William Morris

  • Petroglyph Vessel, 1989
    Blown glass
    10 x 10 x 22 inches
  • William Morris, master glass artist at Wexler Gallery in Philadelphia, PA.
    Horse Fragment, 1997
    Blown glass, steel stand
    12 X 4 1/2 X 12 1/4 inches
  • William Morris, master glass artist at Wexler Gallery in Philadelphia, PA.
    Burial Urn, 1991
    Blown glass, steel stand
    13 X 9 X 25 inches
  • William Morris, master glass artist at Wexler Gallery in Philadelphia, PA.
    Mazorca, 2013
    Blown glass, rope, steel stand
    22 X 9 X 36 1/2 inches
  • William Morris, master glass artist at Wexler Gallery in Philadelphia, PA.
    Mazorca, 2013
    Blown glass, rope, steel stand
    21 X 11 X 35 inches
  • Mazorca, 2013
    Blown glass, rope, steel stand
    13 X 11 X 45 inches
  • William Morris, master glass artist at Wexler Gallery in Philadelphia, PA.
    Mazorca, 2013
    Blown glass, rope, steel stand
    20 X 12 X 47 3/4 inches
  • William Morris, master glass artist at Wexler Gallery in Philadelphia, PA.
    Mazorca, 2013
    Blown glass, rope, steel stand
    24 X 8 X 32 1/2 inches
  • William Morris, master glass artist at Wexler Gallery in Philadelphia, PA.
    Mazorca, 2013
    Blown glass, rope, steel stand
    14 3/4 X 10 X 39 1/2 inches
  • William Morris, master glass artist at Wexler Gallery in Philadelphia, PA.
    Mazorca, 2013
    Blown glass, rope, steel stand
    17 1/2 X 12 X 46 1/2 inches

Artist Bio

Born in 1957 in Carmel, California glass and bronze artist William Morris, considered one of the world’s foremost glass artists, uses the fragile medium of glass and now the strong medium of bronze to recreate life-size black ravens and exquisite deer heads that reflect themes of myth, archaeology and the animal.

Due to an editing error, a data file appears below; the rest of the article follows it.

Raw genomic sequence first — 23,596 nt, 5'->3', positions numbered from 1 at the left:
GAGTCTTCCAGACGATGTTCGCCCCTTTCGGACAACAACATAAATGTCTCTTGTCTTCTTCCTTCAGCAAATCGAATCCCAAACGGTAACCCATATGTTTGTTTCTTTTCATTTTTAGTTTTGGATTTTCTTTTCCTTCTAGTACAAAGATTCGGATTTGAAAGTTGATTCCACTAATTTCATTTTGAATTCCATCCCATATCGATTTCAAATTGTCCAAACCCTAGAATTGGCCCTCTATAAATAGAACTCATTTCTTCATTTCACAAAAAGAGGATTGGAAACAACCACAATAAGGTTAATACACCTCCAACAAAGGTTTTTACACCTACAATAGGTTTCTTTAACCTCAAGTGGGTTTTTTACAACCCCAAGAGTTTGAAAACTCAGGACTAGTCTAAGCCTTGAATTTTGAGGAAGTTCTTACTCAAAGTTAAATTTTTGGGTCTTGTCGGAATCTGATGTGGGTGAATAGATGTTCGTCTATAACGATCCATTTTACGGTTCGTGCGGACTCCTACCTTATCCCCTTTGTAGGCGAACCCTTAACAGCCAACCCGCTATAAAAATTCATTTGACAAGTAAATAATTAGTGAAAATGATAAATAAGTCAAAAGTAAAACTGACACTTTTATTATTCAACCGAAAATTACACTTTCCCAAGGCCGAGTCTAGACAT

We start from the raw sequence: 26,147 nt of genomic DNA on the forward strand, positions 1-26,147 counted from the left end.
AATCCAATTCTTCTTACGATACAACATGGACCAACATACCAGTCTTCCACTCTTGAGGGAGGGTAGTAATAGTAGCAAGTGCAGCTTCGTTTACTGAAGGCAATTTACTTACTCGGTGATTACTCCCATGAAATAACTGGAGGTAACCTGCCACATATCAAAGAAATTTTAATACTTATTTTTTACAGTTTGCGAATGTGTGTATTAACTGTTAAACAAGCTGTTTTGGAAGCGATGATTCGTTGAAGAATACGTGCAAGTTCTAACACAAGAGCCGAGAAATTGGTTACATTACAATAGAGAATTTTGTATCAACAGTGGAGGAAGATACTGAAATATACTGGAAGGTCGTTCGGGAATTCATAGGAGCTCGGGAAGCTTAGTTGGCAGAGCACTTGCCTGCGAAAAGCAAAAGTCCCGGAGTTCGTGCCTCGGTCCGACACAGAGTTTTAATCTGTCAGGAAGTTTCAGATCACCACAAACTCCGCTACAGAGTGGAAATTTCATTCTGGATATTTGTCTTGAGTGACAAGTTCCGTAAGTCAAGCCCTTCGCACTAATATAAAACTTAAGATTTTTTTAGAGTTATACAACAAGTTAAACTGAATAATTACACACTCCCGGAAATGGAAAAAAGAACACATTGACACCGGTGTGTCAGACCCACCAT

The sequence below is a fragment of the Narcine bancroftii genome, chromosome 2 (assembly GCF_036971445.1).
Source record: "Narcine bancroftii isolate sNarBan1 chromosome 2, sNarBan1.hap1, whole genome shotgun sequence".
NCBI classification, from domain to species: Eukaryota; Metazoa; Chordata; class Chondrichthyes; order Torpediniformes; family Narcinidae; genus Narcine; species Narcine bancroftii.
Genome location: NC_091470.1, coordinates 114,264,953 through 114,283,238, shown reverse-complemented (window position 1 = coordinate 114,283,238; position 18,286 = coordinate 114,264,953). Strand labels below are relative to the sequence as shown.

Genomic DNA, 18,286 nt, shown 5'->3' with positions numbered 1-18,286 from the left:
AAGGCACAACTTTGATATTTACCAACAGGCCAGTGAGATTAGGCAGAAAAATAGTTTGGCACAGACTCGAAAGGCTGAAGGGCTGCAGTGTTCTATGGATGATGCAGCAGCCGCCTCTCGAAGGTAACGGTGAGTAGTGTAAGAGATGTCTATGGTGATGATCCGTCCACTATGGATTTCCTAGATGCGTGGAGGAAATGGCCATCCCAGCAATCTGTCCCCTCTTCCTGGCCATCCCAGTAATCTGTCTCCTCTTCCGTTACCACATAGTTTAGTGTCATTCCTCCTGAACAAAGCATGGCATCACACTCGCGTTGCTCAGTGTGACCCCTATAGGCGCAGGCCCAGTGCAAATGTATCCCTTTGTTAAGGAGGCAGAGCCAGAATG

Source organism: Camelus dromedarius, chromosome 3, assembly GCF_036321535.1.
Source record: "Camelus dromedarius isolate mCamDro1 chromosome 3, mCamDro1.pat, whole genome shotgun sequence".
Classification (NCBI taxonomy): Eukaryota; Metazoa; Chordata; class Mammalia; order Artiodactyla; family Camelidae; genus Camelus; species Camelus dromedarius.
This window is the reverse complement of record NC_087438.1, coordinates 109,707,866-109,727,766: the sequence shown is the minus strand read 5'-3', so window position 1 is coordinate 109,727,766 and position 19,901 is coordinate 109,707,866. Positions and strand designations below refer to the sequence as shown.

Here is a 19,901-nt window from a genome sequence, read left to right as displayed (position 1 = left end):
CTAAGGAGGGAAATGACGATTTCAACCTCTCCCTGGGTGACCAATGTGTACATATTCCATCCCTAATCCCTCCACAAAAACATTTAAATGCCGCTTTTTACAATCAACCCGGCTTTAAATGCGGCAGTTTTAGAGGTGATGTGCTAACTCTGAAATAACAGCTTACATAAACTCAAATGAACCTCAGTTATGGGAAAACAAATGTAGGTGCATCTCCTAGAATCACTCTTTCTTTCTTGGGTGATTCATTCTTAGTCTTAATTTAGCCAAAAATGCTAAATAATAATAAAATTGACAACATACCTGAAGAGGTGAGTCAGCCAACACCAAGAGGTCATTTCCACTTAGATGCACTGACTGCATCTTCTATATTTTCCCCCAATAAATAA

Master glass artist William Morris has the uncanny ability to manipulate blown glass into something it really isn’t by creating the optical equivalence of bone, wood, stone and leather. Morris pushes the limit of glass blowing with his mesmerizing sculptures of spirited forms using extraordinary technical skills that seem beyond the physical and chemical possibilities of glass.  Morris’ unique treatment of surface texture is achieved by various techniques such as sprinkling powdered glass and minerals onto a blown surface, etching, and acid washing to achieve “ancient” and textural diversity.  Now working in bronze, Morris continues to dazzle us with his brilliance, impeccable craftsmanship and artistic vision.

Morris has traveled worldwide, working with the masters of Italian glass and others, including American Glass Artist Dale Chihuly. He has also shared his extraordinary skills in workshops and demonstrations throughout the globe.

Artist CV and Other Documents

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